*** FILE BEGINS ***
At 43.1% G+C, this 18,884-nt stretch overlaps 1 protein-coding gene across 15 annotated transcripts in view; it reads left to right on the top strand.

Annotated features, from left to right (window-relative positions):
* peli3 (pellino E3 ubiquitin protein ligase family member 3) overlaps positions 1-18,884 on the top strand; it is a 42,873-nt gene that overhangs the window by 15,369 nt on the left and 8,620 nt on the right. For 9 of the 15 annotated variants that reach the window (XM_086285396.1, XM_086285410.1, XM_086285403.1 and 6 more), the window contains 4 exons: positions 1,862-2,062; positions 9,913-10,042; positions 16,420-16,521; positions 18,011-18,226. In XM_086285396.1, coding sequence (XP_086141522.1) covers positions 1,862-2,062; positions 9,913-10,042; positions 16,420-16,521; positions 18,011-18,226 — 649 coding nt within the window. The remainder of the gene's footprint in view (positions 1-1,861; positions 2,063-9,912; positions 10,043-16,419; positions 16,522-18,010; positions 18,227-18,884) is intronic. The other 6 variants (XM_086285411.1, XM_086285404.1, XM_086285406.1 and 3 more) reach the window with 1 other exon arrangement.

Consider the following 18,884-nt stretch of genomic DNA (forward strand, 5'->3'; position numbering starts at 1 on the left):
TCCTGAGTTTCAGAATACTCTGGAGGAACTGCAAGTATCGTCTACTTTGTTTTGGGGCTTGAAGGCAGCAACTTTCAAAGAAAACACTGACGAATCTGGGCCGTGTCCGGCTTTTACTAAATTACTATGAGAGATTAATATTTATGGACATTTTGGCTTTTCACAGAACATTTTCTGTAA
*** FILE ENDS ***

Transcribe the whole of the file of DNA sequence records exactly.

At 43.1% G+C, this 18,884-nt stretch overlaps 1 protein-coding gene across 15 annotated transcripts in view; it reads left to right on the top strand.

Annotated features, from left to right (window-relative positions):
* peli3 (pellino E3 ubiquitin protein ligase family member 3) overlaps positions 1-18,884 on the top strand; it is a 42,873-nt gene that overhangs the window by 15,369 nt on the left and 8,620 nt on the right. For 9 of the 15 annotated variants that reach the window (XM_086285396.1, XM_086285410.1, XM_086285403.1 and 6 more), the window contains 4 exons: positions 1,862-2,062; positions 9,913-10,042; positions 16,420-16,521; positions 18,011-18,226. In XM_086285396.1, coding sequence (XP_086141522.1) covers positions 1,862-2,062; positions 9,913-10,042; positions 16,420-16,521; positions 18,011-18,226 — 649 coding nt within the window. The remainder of the gene's footprint in view (positions 1-1,861; positions 2,063-9,912; positions 10,043-16,419; positions 16,522-18,010; positions 18,227-18,884) is intronic. The other 6 variants (XM_086285411.1, XM_086285404.1, XM_086285406.1 and 3 more) reach the window with 1 other exon arrangement.

Consider the following 18,884-nt stretch of genomic DNA (forward strand, 5'->3'; position numbering starts at 1 on the left):
TCCTGAGTTTCAGAATACTCTGGAGGAACTGCAAGTATCGTCTACTTTGTTTTGGGGCTTGAAGGCAGCAACTTTCAAAGAAAACACTGACGAATCTGGGCCGTGTCCGGCTTTTACTAAATTACTATGAGAGATTAATATTTATGGACATTTTGGCTTTTCACAGAACATTTTCTGTAA